[June 4, 2014] And what a shame I was wrong—the country is still divided, still ruled by polemics, and therefore still stalled, thanks to a perfect storm of misguided politicians, angry Fox-news viewers, stoked by virulent polemicists, and a visceral hatred of President Obama among right-wing fringe elements.  


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  • Looking for our Next President: A Prediction

    • Posted on Oct 06, 2012
    NOTE on Sat. Oct 6, 2012.  The Courier published this piece on Sunday, January 28, 2007.  Dem and GOP candidates were just beginning to campaign.  Somehow, I predicted that Obama would win over Hillary for the Democratic nomination, and McCain would beat out Romney for the GOP nomination.  And that Obama would beat McCain for the election!  Have to say, ahem, this was pretty accurate.  Of course, Sarah Palin was an obscure governor at the time, so the prediction is even more remarkable, if not downright bizarre.   

    Have to say, I do predict here and now that Obama will win the election over Romney, simply because Romney is the weaker candidate on all fronts.   

    Here's that 5 3/4-year-old column:  

    Howard Dean did it.  So did Ed Muskie.  Michael Dukakis did too, and just a few days ago, Hillary.  
    I mean, they all looked terribly un-presidential for a camera.   The President of the United States needs to project dignity, gravitas, a seriousness of purpose that help his or her fellow citizens believe they’re competent, if not always inspiring.  

    So when Howard Dean screamed like a goosed cheerleader, and Senator Muskie broke down over a newspaper story questioning his wife’s sobriety and propriety, and Governor Dukakis peeped his helmeted head out of a tank he was driving, looking like a whack-em doll, their political fortunes were spent. 

    Hillary, however, gained by getting publicly verklempft because she seemed real at last.  Normally a policy wonk, in New Hampshire after her loss in Iowa she seemed genuinely movable, more human than politician.  I guess a future president needs to look human occasionally, especially when they usually seem robotically controlled. 
    Still, in our age of instant imagery, a general rule remains: Look like a president, act like a president, and someday you might become a president.  However, not necessarily a good president.  

    Warren G. Harding remains the model president-image.  He looked perfect for the part: Tall, handsome to a fault, a commanding physical presence.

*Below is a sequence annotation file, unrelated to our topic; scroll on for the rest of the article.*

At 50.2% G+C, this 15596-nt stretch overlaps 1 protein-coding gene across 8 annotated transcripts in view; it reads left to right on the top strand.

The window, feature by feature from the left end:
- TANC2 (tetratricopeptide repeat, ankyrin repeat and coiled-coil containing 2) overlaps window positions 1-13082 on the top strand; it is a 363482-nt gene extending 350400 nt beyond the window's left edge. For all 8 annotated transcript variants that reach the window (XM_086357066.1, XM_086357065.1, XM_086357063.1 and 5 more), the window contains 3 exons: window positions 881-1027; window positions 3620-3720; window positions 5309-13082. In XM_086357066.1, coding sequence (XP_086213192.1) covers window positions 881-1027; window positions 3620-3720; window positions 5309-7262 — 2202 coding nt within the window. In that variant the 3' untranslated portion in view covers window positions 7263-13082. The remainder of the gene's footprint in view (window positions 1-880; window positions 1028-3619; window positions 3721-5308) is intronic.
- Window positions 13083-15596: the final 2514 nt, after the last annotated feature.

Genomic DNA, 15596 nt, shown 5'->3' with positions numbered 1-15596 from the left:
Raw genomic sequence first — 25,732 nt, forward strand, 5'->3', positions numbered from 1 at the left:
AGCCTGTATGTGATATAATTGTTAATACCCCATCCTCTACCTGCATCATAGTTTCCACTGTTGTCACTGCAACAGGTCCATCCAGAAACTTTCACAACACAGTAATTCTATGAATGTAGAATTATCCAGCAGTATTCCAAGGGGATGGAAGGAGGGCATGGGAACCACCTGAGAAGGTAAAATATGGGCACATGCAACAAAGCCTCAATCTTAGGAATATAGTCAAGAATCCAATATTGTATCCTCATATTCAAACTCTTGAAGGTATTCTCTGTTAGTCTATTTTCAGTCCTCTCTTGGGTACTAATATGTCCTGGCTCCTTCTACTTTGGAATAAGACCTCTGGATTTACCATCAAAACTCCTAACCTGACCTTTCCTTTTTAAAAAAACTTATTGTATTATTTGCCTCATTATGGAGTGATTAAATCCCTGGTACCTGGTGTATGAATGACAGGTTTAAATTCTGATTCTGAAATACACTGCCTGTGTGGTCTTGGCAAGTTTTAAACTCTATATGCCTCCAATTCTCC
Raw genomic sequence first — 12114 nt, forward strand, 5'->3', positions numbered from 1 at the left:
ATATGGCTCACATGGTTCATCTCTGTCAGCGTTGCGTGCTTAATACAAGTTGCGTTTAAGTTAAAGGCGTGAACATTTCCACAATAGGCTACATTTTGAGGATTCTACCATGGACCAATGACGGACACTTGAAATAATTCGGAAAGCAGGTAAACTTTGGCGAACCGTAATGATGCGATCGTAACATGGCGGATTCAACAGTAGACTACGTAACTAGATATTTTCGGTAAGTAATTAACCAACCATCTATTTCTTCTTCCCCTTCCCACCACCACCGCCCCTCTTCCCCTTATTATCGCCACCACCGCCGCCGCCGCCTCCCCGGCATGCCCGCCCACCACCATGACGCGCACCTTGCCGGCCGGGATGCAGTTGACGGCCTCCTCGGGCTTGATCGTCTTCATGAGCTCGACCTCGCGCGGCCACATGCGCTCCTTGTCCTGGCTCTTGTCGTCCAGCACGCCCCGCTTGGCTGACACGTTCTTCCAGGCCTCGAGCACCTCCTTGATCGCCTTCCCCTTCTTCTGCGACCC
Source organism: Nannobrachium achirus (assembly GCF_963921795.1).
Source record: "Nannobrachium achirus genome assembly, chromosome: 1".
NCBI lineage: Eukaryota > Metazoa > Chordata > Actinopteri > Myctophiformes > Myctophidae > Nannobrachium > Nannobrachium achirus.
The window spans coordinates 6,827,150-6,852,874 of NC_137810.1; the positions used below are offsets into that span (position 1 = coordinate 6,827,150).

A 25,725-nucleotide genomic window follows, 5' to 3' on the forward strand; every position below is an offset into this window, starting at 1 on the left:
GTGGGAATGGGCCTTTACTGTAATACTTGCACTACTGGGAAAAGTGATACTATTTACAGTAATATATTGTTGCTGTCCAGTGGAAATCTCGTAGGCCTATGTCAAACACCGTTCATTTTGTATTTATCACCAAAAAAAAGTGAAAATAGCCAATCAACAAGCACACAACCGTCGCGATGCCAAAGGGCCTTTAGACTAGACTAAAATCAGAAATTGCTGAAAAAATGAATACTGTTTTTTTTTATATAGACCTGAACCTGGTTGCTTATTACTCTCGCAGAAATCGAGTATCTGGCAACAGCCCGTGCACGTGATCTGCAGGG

Yet he made a terrible president.  He did virtually nothing for just over two years, then died of a heart attack.  Even he believed he deserved oblivion, saying “I am not fit for this office and never should have been there.”  Actually, that level of honesty almost redeems him.  

    Which brings me to our current crop of candidates.  Some in fact do look and act more presidential than others.  In order of looking the part, from most to least:  

    McCain first: his long and hard experience shows in every line and knowing look. 

    Romney, with the hint of gray and good looks that make him almost shockingly photogenic.  

    Edwards, who manages to look permanently concerned.  

    Giuliani, whose impish smile comes a bit too readily, but seems at least potentially wise.  

    Huckabee, who looks for all the world like Richard Nixon’s brother, right down to the shifty eyes.  If he weren’t beating the Bible so robustly, he probably wouldn’t have made a ripple.  

    Last and least:  Hillary and Barack.  

    We’ve never had a woman or a Black president, so both have to run our national image of a president being a tall white male.  So they’re both breaking ground in the presidential image department, and more power to them.  
    Now I’m going to go out on a limb and predict not only the candidates, but also the outcome.  Save this column, and I’ll send a genuine quarter --$.25-- to anyone who sends it to me after the conventions or the election if I’m wrong on either. (Only one quarter per family, please.)  

    The GOP will collectively decide that they have confidence in McCain’s presidential appearance and nominate him, despite his advanced age and moderate stance on a number of social issues. 

    The Democrats will opt for making history, damn the imagery baggage and nominate Obama.  Hillary will go down fighting, but she will definitely go down. 

    So come next November, we will be choosing between the old candidate who looks presidential, John McCain, and the young candidate who looks like no other candidate in our history.  

    And we will choose Obama.  President Barack Obama.  Why?  

    Three reasons: 
    1. George W. Bush the man.   He did look presidential at times, though he never did speak or think much like a real president.  And look what a complete mess he’s made.  Anybody and anything associated with him will get short shrift from voters.  McCain strike one. 

    2. George W. Bush and Iraq. Unless we’re making undeniable progress there, we’re going to want to quit and spend our foreign policy billions where they might actually do some good. Guess which candidate supports Bush’s policies most.   
    McCain strike two. 

    3.  George W. Bush and issues: The economy, health care, immigration, and social security.  All problematic and getting worse. All unsolved.  All crying for solutions that the old guard hasn’t been able to find.  McCain strike three. 

    And he’s out.  

    And that’s my two-bits worth.